8 things you can do to protect your business from ransomware
You’ve probably heard of ransomware attacks like WannaCry, but is your business prepared for the risk of a ransomware attack? Ransomware, like other types of malware, can cause serious havoc to your IT system and business operations. Being prepared is essential, and this requires your business setting up a range of strategies to both prevent and deal with the risk of a ransomware attack.
Ransomware is a type of malware that has been gaining attention in the past few years. Ransomware works by taking control of your device, encrypting the files, and preventing your files from being read. The ransomware then displays a message on your screen asking for payment before the files can be decrypted and made usable.
Payment in bitcoins is usually requested, and the ransomware can hike up the price if you don’t pay on time. Sometimes the promise to decrypt isn’t followed through even if you do make payment, so your data is lost forever. Ransomware attacks can affect entire IT systems as opposed to individual computers, so they can instantly bring down your business operations.
Ransomware can be spread in several ways.
- Phishing attacks – Ransomware can be spread like any other type of malware: phishing attacks using links or attachments from apparently trustworthy senders can lead to users downloading the ransomware file into their device.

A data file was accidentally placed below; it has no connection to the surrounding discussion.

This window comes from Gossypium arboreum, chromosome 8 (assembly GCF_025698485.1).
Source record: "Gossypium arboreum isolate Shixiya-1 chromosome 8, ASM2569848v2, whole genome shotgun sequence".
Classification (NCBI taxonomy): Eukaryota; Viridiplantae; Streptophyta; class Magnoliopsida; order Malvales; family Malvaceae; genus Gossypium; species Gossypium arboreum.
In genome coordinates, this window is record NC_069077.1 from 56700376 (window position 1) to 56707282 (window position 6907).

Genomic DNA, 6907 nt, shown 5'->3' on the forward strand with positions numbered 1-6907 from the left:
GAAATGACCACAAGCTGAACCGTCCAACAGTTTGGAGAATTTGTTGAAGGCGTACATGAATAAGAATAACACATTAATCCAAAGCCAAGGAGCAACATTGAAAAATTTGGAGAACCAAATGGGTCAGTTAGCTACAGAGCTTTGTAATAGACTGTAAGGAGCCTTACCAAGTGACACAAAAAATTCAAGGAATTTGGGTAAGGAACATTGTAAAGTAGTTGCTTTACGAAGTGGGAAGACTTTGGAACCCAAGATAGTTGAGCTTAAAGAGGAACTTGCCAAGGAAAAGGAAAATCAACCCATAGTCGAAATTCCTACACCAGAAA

- Poorly protected networks – Networks with software vulnerabilities or without the latest software patches can be left open to ransomware attacks, such as with the WannaCry outbreak.
- Drive-by downloads – Ransomware can be downloaded to your device if you load a webpage that automatically sends the malicious code through your browser.
What to do to about the risk of ransomware
Staying cautious, ensuring your devices have the latest security patches, and training your staff in avoiding risks like phishing attacks is essential. You’ll also want to back-up regularly and have a strategy for when ransomware does strike in your organisation.
1. Look out for malicious email messages
Train your personnel about ransomware and teach them how to recognise malicious emails from suspicious sources. If you don’t have a clearly stated policy on phishing attacks, it’s a good time to develop one and let staff know how to deal with these types of emails. Make sure staff know not to click on links and download attachments unless they’re certain the source is a trusted party.
2. Back up data every day
Ask your IT technician to schedule automatic backups at least once a day. While regular back-ups won’t help you avoid a ransomware attack, you’ll be protected from losing all of your information in the event you do get attacked. With up-to-date backups, you can quickly restore your files and restore your daily operations without paying the ransom.
3. Update security patches
Set updates for your operating system and other apps to ‘automatic’ so your devices download them as soon as they’re available. Security holes heighten the risk of infection by ransomware, but with automatic updates, you’ll be able to patch these risks as soon as the software manufacturer addresses them.
4. Use anti-malware programs